—Biblical Data:

Eldest son of Jacob (Gen. xlvi. 8, xlix. 9) by Leah (ib. xxix. 32), to whom he once carried mandrakes which he had found in a field during the wheat harvest (ib. xxx. 14). He wronged his father by his conduct with the latter's concubine Bilhah (ib. xxxv. 22), and in punishment his rights as first-born (ib. xlix. 3) were transferred to the children of Joseph (I Chron. v. 1). When his other brothers planned to kill Joseph, Reuben tried to save him: secretly intending to rescue Joseph later and to restore him to his father, he advised his brothers to throw him into a pit instead of putting him to death outright. They acted on Reuben's suggestion, and the latter was therefore much distressed, when he came to the pit, to find that the boy was not there (Gen. xxxvii. 19-22, 29-30). Upon Jacob's refusal to allow Benjamin to go to Egypt with his brothers, Reuben offered two of his own four sons (ib. xlvi. 9; Ex. vi. 14) as a pledge, agreeing that they should be killed if he did not bring Benjamin back (Gen. xlii. 37).

E. C. J. Z. L.—In Rabbinical and Apocryphal Literature:

Reuben was born on the fourteenth day of the ninth month (Kislew) in the year 2122 after the Creation (Book of Jubilees, xxviii. 11; Midr. Tadshe viii., in Epstein, "Mi-Ḳadmoniyyot ha-Yebudim," p. xxii., Vienna, 1887). His name was interpreted to mean "behold the splendid son!" (), since Leath referred to him with these words (Gen. R. lxxi. 4), although, according to another interpretation, she thus implied a distinction between her first-born and Esau, the eldest son of her father-in-law (Ber. 7b). The mandrakes which Reuben brought home at the time of the wheat harvest (see above) were Hefḳer; otherwise he would not have taken them (Sanh. 99b). He carried them to his mother without tasting them, because of his reverence for her (Gen. R. lxxii. 2). While some scholars interpreted the passage Gen. xxxv. 22 literally (Shab. 55b; Gen. R. xcviii. 7; comp. Test. Patr., Reuben, 3), others endeavored to explain away the wrong which Reuben committed against his father, by saying that he did not dishonor Bilhah, but that he merely espoused his mother's cause (Shab. 55b), since after Rachel's death Jacob sought to give the precedence to the handmaid Bilhah, as he had formerly preferred her mistress. Reuben, who would not countenance this, removed Bilhah's bed from the place where Jacob wished to have it (Gen. R. l.c.). In consequence of this sin Reuben lost both his birth-right and his claims to the priesthood and the crown, since the birthright would have given his children the prospect of becoming priests and kings (Gen. R. xcviii. 5, xcix. 6). He lamented his act, however, and showed contrition immediately. Thus he was the first penitent (Gen. R. lxxxii. 12, lxxxiv. 18); and in consideration of his remorse he became the ancestor of the prophet Hosea, who exhorted Israel to turn to the Lord (Hos. xiv. 2; Gen. R. lxxxiv. 18).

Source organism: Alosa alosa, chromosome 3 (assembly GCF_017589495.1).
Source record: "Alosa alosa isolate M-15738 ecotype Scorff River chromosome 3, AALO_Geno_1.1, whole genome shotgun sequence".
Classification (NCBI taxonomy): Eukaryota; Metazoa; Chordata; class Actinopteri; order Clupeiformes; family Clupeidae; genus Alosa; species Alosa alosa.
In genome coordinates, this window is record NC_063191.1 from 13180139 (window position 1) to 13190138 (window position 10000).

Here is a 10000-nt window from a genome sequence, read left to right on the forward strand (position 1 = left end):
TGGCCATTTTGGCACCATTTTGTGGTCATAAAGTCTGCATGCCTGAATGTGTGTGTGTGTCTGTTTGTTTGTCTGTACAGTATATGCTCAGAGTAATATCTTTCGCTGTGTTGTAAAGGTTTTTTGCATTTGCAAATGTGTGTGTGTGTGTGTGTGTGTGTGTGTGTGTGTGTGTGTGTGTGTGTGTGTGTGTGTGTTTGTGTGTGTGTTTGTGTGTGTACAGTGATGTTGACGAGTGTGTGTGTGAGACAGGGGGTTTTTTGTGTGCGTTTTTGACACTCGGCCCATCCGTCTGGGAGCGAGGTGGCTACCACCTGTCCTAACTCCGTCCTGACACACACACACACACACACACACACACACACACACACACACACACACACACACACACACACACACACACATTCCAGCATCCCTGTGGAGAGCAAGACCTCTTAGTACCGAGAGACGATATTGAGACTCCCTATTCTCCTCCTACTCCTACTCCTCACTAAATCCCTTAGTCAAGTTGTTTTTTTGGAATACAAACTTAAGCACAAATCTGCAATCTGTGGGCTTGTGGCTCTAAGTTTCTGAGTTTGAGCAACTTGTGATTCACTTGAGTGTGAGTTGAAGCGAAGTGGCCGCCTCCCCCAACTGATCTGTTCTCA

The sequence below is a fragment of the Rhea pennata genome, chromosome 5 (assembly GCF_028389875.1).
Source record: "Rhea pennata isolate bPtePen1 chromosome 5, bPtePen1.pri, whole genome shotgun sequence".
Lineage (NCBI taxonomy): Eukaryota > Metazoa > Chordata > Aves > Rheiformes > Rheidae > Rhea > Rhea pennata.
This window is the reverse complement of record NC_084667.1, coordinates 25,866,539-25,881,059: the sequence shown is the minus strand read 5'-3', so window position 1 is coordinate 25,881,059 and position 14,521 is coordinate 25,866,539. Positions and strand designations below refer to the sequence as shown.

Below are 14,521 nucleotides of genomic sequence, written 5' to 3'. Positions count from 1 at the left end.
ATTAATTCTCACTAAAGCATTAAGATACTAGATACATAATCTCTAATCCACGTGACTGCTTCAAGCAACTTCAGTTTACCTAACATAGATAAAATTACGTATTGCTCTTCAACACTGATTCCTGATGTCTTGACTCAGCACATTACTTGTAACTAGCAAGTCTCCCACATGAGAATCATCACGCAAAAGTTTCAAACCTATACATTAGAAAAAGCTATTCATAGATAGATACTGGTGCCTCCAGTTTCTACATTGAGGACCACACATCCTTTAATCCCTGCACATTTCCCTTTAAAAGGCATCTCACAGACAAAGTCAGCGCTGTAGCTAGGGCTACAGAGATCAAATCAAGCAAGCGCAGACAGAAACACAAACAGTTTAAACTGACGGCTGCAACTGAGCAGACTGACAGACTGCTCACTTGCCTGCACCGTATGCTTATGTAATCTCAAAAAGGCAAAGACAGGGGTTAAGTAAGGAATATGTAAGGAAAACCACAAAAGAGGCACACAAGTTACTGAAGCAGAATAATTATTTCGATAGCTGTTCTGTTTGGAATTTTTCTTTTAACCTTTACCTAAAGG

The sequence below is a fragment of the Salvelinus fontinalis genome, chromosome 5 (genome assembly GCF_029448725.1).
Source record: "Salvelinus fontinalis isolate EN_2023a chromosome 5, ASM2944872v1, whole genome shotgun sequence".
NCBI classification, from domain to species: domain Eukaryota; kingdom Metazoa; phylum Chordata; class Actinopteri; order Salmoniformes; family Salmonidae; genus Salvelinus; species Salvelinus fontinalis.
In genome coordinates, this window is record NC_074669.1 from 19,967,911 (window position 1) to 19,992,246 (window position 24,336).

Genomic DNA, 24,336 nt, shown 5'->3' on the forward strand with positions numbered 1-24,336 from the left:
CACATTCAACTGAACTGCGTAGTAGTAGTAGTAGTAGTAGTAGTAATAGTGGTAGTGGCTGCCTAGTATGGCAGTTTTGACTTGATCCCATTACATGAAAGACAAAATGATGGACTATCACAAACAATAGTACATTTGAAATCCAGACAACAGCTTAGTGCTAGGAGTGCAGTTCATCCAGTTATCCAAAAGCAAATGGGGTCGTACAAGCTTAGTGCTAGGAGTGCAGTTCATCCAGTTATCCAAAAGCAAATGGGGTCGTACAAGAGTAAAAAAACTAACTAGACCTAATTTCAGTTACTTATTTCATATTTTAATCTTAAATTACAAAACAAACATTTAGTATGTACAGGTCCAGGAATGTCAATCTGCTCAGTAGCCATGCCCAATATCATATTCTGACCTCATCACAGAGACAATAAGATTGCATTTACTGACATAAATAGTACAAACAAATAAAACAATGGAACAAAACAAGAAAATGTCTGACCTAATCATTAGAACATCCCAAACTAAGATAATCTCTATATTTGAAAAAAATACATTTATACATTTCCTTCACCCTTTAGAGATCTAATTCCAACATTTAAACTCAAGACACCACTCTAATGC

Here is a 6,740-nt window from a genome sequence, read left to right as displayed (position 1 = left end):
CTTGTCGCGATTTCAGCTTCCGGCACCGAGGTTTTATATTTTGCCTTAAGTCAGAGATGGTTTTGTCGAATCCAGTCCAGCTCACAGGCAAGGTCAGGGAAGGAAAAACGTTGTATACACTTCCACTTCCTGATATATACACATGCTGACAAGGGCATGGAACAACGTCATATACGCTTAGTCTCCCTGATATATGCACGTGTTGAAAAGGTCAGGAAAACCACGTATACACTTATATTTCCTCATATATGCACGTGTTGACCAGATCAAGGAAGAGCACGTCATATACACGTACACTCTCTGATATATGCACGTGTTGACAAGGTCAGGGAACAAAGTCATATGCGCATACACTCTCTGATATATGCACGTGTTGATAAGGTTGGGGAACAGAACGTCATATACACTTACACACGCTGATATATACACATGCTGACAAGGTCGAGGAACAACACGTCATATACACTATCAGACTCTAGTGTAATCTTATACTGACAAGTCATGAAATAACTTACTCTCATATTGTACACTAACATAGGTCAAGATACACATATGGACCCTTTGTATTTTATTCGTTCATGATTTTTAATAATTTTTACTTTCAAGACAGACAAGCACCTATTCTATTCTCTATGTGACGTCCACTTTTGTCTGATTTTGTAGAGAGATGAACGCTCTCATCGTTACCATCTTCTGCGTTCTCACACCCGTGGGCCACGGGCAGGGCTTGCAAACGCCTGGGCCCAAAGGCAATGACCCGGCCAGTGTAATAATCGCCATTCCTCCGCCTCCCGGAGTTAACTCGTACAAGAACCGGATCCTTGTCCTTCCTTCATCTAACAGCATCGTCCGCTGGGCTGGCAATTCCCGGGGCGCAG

Reuben did penance in secret meditation, and he chastened himself by frequent abstinence from meat and wine (Test. Patr., Reuben, end; comp. Gen. R. l.c.). When, however, Judah confessed his sin and justified Tamar (Gen. xxxviii. 26), Reuben publicly acknowleged his own fault (Tan., Wayesheb, ed. Buber, p. 94b), lest his other brothers might be suspected (Soṭah 7b). In reward for this penitence and voluntary confession he was granted life in the future world.

The first cities of refuge were located in the territory of Reuben's descendants, since he had taken the first steps in saving Joseph by counseling his brothers not to kill him (Mak. 10a; Gen. R. l.c.). Reuben was not present when his brothers took Joseph out of the pit and sold him, because he had to serve his father on that day, and could not leave the house, of which he was obliged to take charge (Gen. R. lxxxiv. 14). When his work was finished, however, he hastened to the pasture, and was very angry when he did not find Joseph; for as the eldestsof the brothers he felt himself responsible for his safety (ib.). In Egypt Reuben was the patriarch of the brothers, this right of rulership being transferred after his death to Simon and then to Levi (Num. R. xiii. 10). He died at the age of 125 years (Midr. Tadshe l.c.; "Sefer fha-Yashar," section "Shemot," ed. princeps, p. 121a; Test. Patr., Reuben, 1, beginning), and his body was put into a coffin and given to his children, who carried it with them in the exodus from Egypt and interred it in Palestine ("Sefer ha-Yashar," l.c.; Test. Patr., Reuben, 7, end).

W. B. J. Z. L.
Images of pages